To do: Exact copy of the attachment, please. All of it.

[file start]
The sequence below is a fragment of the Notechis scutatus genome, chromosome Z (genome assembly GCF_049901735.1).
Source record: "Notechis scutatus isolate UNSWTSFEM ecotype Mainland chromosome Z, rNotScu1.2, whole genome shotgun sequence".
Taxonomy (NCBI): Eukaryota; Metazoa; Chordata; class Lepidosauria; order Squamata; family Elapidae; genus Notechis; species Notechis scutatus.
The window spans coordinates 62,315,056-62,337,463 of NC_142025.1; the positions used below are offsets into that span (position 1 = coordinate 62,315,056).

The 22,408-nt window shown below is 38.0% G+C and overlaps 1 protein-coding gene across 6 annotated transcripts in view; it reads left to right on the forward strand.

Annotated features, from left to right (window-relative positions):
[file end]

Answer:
The sequence below is a fragment of the Notechis scutatus genome, chromosome Z (genome assembly GCF_049901735.1).
Source record: "Notechis scutatus isolate UNSWTSFEM ecotype Mainland chromosome Z, rNotScu1.2, whole genome shotgun sequence".
Taxonomy (NCBI): Eukaryota; Metazoa; Chordata; class Lepidosauria; order Squamata; family Elapidae; genus Notechis; species Notechis scutatus.
The window spans coordinates 62,315,056-62,337,463 of NC_142025.1; the positions used below are offsets into that span (position 1 = coordinate 62,315,056).

The 22,408-nt window shown below is 38.0% G+C and overlaps 1 protein-coding gene across 6 annotated transcripts in view; it reads left to right on the forward strand.

Annotated features, from left to right (window-relative positions):